How data centres can enhance their sustainability with the right UPS
Demand for colocation is rising, as enterprises turn to hybrid cloud to meet the surge in infrastructure from accelerated digital transformation plans. Indeed, analyst firm Gartner has predicted that end-user spending on global data centre infrastructure will reach US$200 billion in 2021, an increase of 6% over 2020 expenditures.
Unsurprisingly, colocation providers are under pressure to meet this growing demand while maintaining their reliability and performance. Moreover, a growing awareness of the environment means that they are also under pressure to improve their operations baseline to move the needle on their organisation’s sustainability efforts – increasingly viewed as a competitive differentiator.
Why UPS matters
One way that data centre operators can step up on sustainability would be by achieving energy savings within their facilities. This can start with choosing an optimal uninterruptible power supply (UPS) system for their needs. By leveraging the latest technological advances, it is possible to gain heightened efficiency, improve sustainability, while simultaneously enhancing resiliency and safety.
Aside from UPS that offer better efficiency and power usage effectiveness (PUE), innovations in UPS design means that highly modular platforms are now available. They offer the ability for data centre operators to right-size their UPS to their needs today while incorporating the scalability for tomorrow’s needs, too. Other considerations include:
- Energised swapping: Energised swapping makes it possible to replace or add power modules with a minimum of downtime. This not only reduces operational complexity to colocation providers and service personnel but enhances overall reliability.
- Remote monitoring: Remote monitoring can give operators the necessary visibility to identify potential issues before they result in downtime, ensuring that they can proactively address problems at the earliest possible stage.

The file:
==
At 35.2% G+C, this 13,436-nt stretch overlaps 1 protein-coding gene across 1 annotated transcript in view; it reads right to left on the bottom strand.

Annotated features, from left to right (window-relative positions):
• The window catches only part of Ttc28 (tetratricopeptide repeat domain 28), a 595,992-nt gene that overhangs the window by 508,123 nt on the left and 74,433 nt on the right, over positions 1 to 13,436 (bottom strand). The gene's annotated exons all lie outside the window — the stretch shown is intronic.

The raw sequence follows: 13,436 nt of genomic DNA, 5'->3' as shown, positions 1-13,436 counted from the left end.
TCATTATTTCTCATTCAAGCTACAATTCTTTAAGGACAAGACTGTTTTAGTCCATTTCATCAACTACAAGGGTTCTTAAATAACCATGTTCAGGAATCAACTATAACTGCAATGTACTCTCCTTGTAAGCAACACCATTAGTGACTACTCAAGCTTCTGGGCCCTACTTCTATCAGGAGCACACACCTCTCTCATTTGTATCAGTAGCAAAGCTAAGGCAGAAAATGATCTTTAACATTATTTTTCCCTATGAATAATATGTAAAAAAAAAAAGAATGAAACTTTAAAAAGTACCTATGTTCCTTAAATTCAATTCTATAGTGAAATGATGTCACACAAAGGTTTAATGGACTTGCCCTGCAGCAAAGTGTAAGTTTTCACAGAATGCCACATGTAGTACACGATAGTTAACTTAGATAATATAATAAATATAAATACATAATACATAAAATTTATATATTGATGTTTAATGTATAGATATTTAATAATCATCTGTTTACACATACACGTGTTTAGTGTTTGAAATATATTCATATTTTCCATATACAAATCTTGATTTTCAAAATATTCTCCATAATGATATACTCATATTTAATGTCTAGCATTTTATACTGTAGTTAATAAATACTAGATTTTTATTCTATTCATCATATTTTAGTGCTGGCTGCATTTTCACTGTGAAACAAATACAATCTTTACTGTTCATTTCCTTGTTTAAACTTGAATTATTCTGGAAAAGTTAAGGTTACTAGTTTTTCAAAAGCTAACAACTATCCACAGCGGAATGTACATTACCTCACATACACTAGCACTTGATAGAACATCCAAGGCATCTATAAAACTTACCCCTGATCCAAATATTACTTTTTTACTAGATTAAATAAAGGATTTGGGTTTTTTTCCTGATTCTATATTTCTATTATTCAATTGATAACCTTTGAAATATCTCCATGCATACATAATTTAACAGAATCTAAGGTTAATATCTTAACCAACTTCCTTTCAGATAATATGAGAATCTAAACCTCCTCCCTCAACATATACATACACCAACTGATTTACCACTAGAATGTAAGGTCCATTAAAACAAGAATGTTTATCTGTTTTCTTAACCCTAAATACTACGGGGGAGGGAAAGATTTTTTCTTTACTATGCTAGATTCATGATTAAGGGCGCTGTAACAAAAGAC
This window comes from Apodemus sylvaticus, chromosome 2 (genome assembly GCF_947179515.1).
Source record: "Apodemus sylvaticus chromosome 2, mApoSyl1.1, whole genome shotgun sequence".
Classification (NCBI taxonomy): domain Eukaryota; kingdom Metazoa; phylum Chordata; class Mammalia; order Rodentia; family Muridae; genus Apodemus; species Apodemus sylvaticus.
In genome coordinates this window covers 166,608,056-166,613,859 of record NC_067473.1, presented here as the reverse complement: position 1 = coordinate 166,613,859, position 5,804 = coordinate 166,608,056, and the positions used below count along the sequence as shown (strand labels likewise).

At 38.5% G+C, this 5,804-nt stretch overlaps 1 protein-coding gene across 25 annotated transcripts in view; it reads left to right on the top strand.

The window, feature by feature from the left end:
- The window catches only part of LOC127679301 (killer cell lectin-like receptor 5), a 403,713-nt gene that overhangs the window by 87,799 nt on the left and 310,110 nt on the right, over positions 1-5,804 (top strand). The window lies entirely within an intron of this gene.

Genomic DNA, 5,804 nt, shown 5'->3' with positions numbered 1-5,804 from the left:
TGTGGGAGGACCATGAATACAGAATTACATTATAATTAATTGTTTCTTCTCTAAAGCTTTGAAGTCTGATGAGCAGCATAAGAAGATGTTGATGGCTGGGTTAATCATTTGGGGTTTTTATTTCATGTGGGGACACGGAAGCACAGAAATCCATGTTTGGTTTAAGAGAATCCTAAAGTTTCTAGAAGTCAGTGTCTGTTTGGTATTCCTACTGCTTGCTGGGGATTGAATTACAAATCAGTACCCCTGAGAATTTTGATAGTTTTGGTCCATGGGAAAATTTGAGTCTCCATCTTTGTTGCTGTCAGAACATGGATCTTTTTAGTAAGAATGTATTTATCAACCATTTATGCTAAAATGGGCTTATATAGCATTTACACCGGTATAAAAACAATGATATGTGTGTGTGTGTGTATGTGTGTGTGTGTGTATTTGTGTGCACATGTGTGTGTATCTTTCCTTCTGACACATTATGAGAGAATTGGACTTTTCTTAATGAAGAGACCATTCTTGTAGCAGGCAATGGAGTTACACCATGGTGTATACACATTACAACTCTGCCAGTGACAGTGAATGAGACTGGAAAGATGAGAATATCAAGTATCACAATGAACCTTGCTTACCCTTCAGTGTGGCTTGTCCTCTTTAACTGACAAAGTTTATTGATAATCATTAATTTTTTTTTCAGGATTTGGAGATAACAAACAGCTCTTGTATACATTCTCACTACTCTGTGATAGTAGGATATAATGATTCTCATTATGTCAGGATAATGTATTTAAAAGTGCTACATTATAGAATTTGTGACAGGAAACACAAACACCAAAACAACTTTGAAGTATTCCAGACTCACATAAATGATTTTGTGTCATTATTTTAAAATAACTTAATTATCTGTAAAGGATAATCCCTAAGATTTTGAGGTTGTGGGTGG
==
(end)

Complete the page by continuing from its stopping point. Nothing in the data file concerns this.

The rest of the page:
- Ease of management: Paired with visibility, the ability to seamlessly manage multiple UPS using next generational software from a single control panel can substantially increase efficiency.
Taking it up a notch
Another development around UPS would undoubtedly be that of lithium-ion batteries. A UPS that eschews traditional VRLA batteries for the newer energy storage medium can see an increase in lifespan of up to three times. Moreover, lithium-ion UPS units weigh less, place less stress on reinforced floors, and operate efficiently at higher temperatures.
One example would be Schneider Electric’s Galaxy VL family of UPS, which is a 3-phase UPS designed for industrial applications or facilities and powered by lithium-ion batteries for enhanced operating lifespan. When operated in energy-saving mode, data centres can expect an efficiency of up to 99%.
According to Bin Lu of Schneider Electric, the savings on energy bills alone can allow it to deliver ROI within two years. The Galaxy VL is also highly adaptable, with the flexibility of 50 kW power module upgrades that can be added without increasing the footprint of the base unit.
There is no question that the right UPS is an important part of a cohesive strategy for colocation providers to adapt to growing data centre market demands. The right system can ensure greater uptime and efficiency – and at the same time meeting sustainability goals. You can read more about Galaxy VL UPS from Schneider Electric here.
Article by Michael Kurniawan, Vice President - Singapore, Malaysia & Brunei, Secure Power Division, Schneider Electric.